Vingroup, one of the leading Vietnamese property developers, on July 2 announced that foreigners and overseas Vietnamese registered to buy 112 apartments at its high-end condo project Vinhomes Central Park in Ho Chi Minh City within two hours.
The bids were placed at two separate launch ceremonies for the project in Hanoi and Ho Chi Minh City, the two biggest cities in Vietnam, on July 1, four days after the realty group informed the public of the events.
A Vingroup source told news website VnEconomy that the ceremonies were attended by more than 400 foreigners and overseas Vietnamese from the U.S., Britain, France, Japan, and South Korea.
The Vietnamese firm started selling the Vinhomes Central Park units right after the new housing law that allows foreigners to own houses and condos in Vietnam took effect on July 1.
One week earlier, Vietnam's Prime Minister Nguyen Tan Dung approved the scrapping of a 49 percent foreign ownership cap across many listed firms, although some sectors will remain restricted.
The approval, coming into effect in September, said foreign caps of 49 percent would still apply to areas where ‘conditions’ were placed on foreign investments, except for sectors governed by separate ownership regulations, such as banking, where total foreign stakes are limited to 30 percent.
Kenneth Atkinson, executive chairman of UK-owned audit and consultancy firm Grant Thornton Vietnam, told Tuoi Tre News on July 3 that the two new regulations may trigger a new inflow of both skillful foreign workforces and capital to the Southeast Asian country.
Previously, doors seemed to be closed for foreign investors who want to invest in attractive shares on the Vietnamese stock market, Atkinson said on the sidelines of a press conference to release the Vietnam Hotel Survey 2015.
But given those two recent moves, the doors are suddenly wide open now, he added.
Vietnam has over 20 world-renowned natural and man-made heritage sites, and considering its diversity in culture and cuisine, the Southeast Asian country has full potential to lure over 20 million international arrivals per year by 2020, Atkinson told Tuoi Tre News.
Le Ky Anh, a trade and economic officer at the EU delegation to Vietnam, told the “Doing Business with the EU and Finland” conference in Ho Chi Minh City on July 3 that the expected inflow of skillful foreign workers and capital after the Vietnam-EU free trade agreement is signed will take the national socio-economic development to a new height.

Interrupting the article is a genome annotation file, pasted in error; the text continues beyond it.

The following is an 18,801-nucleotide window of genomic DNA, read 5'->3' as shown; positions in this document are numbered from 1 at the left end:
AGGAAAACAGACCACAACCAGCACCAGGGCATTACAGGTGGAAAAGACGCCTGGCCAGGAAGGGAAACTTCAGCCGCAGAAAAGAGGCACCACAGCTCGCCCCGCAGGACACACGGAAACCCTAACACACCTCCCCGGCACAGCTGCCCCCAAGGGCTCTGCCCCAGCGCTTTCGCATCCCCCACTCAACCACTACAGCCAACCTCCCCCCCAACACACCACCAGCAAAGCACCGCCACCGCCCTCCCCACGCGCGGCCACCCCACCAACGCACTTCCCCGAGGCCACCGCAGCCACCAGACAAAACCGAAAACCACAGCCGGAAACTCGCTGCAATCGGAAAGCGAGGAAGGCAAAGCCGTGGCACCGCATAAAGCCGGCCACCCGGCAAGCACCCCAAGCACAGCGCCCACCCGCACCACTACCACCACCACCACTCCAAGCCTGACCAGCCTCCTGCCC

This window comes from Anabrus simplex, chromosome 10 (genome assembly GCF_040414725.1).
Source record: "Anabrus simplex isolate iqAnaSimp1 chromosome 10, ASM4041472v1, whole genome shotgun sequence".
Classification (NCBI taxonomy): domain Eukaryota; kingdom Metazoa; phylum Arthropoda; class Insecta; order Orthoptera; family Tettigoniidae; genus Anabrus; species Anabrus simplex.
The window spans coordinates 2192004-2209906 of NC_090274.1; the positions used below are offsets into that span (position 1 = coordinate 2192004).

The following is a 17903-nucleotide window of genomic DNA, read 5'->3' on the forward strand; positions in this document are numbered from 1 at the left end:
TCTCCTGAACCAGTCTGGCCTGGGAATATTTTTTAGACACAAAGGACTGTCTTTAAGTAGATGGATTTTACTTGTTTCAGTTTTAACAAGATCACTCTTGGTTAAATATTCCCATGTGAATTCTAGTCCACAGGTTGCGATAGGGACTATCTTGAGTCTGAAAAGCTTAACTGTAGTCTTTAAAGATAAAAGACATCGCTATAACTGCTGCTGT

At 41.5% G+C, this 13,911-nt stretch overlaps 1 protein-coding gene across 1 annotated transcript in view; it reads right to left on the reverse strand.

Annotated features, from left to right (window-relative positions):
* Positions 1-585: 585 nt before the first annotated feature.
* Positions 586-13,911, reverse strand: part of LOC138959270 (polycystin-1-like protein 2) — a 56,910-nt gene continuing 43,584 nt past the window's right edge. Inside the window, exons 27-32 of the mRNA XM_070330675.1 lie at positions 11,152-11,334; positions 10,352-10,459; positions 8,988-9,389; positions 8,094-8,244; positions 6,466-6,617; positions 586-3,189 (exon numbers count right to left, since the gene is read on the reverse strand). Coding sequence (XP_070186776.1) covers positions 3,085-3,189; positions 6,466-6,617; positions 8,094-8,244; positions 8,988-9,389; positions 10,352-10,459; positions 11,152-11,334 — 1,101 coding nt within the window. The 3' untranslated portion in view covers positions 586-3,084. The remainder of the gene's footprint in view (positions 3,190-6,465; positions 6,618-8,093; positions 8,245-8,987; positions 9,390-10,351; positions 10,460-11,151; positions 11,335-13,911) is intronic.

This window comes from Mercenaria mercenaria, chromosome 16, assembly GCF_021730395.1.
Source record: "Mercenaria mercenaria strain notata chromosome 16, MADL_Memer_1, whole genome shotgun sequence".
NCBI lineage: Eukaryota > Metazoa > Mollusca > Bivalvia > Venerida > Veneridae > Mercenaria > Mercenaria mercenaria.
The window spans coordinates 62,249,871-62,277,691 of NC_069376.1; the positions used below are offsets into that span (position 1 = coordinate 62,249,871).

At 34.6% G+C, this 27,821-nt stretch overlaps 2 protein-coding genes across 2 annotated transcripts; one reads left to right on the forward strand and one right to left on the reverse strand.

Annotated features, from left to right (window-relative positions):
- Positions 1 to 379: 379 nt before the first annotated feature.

The trade pact, which is likely to be closed in 2015, will cover not only economic and business matters but also other legal and social aspects that help raise the living standard for Vietnamese workers in particular, and Vietnamese people in general.
As the deal has yet to be reached, Anh, who has a deep insight into its negotiation process, already insisted on no place for unskilled workers from the EU.
“We are expecting to see a new wave of European investment after the trade pact is signed, with only top partners, like CEOs, going to Vietnam to run businesses alongside Vietnamese people in lower positions. There will be no unskilled Europeans traveling to Vietnam for work, as their salaries will be unable to cover their living expenses,” Anh said.
The EU is an economy complementary to Vietnam, which means EU goods, mostly high-tech products and high value-added consumer goods, will not directly compete with Vietnamese counterparts, he said, further explaining that the latter have much lower value added so there will be no harm for Vietnamese enterprises.
The same situation may apply to Vietnam when joining the Washington-led Trans-Pacific Partnership (TPP) trade pact, a proposed regional free trade agreement aimed at eliminating tariffs and lowering non-tariff barriers that is being negotiated by 12 countries throughout the Asia-Pacific region, as both the EU and the U.S. are in the same stage of development: the post-industrialized era.
The negotiating countries, which hope to ink the TPP deal by the end of this year, include Australia, Brunei, Canada, Chile, Japan, Malaysia, Mexico, New Zealand, Peru, Singapore, the United States, and Vietnam, which collectively contribute almost half of global output and over 40 percent of world trade, according to the Office of the United States Trade Representative.
Charles H. Rivkin, Assistant Secretary of State for Economic and Business Affairs, told Tuoi Tre News at a press meeting in Ho Chi Minh City last month that the realization of the TPP later this year will benefit all member countries, especially a small economy like Vietnam.
“The TPP is a high-standard and ambitious treaty that opens new markets for our entrepreneurs, new choices for consumers, sets new standards for workers, including the air we breathe, and [creates] economic means that will build a positive architecture of security throughout the region,” Rivkin added.
Joining the TPP will not only enable Vietnam to integrate into global supply chains, but also allow the country to be ranked among the leading economies in the Asia-Pacific region, he said.
With the materialization of the trade pact, Vietnam's GDP may increase more than 30 percent within 10 years, Rivkin quoted a research by the U.S.-based Peterson Institute for International Economics as saying.
Rivkin’s official visit to Vietnam happened just one month earlier than a historic visit by the chief of the Communist Party of Vietnam to Washington, D.C., which was held ostensibly from July 6 to 10 to celebrate 20 years of normalized diplomatic relations between the two countries.
General Secretary Nguyen Phu Trong’s meeting with U.S. President Obama in the Oval Office on July 7 indicated a new era in Vietnam-U.S. relations, as Washington now regards Hanoi as a key partner in the Asia-Pacific region.